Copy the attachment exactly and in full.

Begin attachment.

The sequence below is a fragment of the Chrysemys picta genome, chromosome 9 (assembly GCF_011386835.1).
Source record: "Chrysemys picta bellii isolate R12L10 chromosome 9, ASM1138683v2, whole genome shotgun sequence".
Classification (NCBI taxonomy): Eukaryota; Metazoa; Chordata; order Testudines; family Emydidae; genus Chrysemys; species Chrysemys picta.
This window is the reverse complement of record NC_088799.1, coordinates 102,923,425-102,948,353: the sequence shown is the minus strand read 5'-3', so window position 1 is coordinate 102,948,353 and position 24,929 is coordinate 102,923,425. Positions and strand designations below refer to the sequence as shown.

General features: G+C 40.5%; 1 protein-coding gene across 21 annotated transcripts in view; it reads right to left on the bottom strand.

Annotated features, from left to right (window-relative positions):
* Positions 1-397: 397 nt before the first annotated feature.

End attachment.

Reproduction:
The sequence below is a fragment of the Chrysemys picta genome, chromosome 9 (assembly GCF_011386835.1).
Source record: "Chrysemys picta bellii isolate R12L10 chromosome 9, ASM1138683v2, whole genome shotgun sequence".
Classification (NCBI taxonomy): Eukaryota; Metazoa; Chordata; order Testudines; family Emydidae; genus Chrysemys; species Chrysemys picta.
This window is the reverse complement of record NC_088799.1, coordinates 102,923,425-102,948,353: the sequence shown is the minus strand read 5'-3', so window position 1 is coordinate 102,948,353 and position 24,929 is coordinate 102,923,425. Positions and strand designations below refer to the sequence as shown.

General features: G+C 40.5%; 1 protein-coding gene across 21 annotated transcripts in view; it reads right to left on the bottom strand.

Annotated features, from left to right (window-relative positions):
* Positions 1-397: 397 nt before the first annotated feature.